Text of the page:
(This article belongs to the Special Issue Animal Models for Viral Diseases)
Open AccessArticle Intramuscular Exposure of Macaca fascicularis to Low Doses of Low Passage- or Cell Culture-Adapted Sudan Virus or Ebola Virus
Viruses 2018, 10(11), 642; https://doi.org/10.3390/v10110642
Received: 19 October 2018 / Revised: 13 November 2018 / Accepted: 14 November 2018 / Published: 16 November 2018
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Abstract
The filoviruses Ebola virus (EBOV) and Sudan virus (SUDV) can cause severe diseases, and there are currently no licensed countermeasures available for use against them. Transmission occurs frequently via contact with bodily fluids from infected individuals. However, it can be difficult to determine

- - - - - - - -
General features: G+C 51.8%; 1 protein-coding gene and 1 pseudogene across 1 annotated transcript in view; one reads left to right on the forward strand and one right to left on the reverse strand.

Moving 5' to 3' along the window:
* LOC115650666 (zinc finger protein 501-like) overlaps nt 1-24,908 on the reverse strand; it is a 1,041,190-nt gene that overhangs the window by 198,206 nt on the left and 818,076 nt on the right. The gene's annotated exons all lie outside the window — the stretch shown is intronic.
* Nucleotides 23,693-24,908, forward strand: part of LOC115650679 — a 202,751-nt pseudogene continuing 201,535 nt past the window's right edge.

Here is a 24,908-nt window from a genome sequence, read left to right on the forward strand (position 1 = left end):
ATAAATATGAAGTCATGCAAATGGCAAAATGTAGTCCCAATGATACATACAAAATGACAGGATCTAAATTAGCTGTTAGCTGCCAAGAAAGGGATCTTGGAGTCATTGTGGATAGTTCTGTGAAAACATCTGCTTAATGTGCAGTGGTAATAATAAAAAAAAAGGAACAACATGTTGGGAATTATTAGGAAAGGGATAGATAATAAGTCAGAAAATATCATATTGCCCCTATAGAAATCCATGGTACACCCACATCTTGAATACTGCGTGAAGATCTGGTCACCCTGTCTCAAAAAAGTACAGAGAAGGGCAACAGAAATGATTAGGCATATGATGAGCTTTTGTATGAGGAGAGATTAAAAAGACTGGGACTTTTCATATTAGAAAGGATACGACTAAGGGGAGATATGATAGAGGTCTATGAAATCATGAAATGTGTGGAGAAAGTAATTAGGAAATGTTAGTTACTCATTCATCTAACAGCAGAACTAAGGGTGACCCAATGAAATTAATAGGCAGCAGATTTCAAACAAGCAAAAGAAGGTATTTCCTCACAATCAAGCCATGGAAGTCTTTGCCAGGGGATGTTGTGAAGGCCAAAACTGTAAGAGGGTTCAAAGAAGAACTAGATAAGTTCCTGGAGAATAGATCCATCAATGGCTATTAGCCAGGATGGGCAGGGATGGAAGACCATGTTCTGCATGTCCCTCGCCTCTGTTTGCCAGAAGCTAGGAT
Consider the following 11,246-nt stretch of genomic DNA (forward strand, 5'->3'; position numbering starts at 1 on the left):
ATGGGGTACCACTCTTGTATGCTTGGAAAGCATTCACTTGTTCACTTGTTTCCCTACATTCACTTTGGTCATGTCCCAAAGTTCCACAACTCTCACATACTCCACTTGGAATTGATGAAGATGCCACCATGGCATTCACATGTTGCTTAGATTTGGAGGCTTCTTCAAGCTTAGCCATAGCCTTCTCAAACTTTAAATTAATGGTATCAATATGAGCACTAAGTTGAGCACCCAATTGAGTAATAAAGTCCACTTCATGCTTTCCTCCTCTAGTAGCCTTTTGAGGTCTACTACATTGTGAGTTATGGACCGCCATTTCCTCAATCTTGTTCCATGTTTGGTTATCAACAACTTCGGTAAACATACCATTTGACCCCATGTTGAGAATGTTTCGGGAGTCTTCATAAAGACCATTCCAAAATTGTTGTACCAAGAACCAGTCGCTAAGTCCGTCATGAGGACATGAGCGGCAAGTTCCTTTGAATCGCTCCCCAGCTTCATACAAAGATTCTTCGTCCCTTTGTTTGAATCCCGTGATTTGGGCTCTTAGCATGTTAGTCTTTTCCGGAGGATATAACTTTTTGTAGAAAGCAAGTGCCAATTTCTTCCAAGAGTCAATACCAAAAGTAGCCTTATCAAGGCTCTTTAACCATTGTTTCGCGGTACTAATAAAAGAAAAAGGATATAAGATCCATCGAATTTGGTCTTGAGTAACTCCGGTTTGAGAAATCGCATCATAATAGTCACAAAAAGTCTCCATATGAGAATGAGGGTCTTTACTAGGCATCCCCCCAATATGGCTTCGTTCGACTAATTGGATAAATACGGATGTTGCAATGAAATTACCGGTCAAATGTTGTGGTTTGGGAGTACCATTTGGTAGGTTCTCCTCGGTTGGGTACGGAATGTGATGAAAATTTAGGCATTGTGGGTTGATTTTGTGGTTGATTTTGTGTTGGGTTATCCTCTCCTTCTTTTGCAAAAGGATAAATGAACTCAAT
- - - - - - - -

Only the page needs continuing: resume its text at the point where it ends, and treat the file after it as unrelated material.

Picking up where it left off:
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The filoviruses Ebola virus (EBOV) and Sudan virus (SUDV) can cause severe diseases, and there are currently no licensed countermeasures available for use against them. Transmission occurs frequently via contact with bodily fluids from infected individuals. However, it can be difficult to determine when or how someone became infected, or the quantity of infectious virus to which they were exposed. Evidence suggests the infectious dose is low, but the majority of published studies use high exposure doses. This study characterized the outcome of exposure to a low dose of EBOV or SUDV, using a Macaca fascicularis model. Further, because the effect of virus passage in cell culture may be more pronounced when lower exposure doses are used, viruses that possessed either the characteristics of wild type viruses (possessing predominantly 7-uridine (7U) genotype and a high particle-to-plaque forming unit (PFU) ratio) or cell culture-passaged viruses (predominantly 8-uridine (8U) genotype, a lower particle-to-PFU ratio) were used. The time to death after a low dose exposure was delayed in comparison to higher exposure doses. These data demonstrated that an extremely low dose of EBOV or SUDV is sufficient to cause lethal disease. A low dose exposure model can help inform studies on pathogenesis, transmission, and optimization of prevention strategies. Full article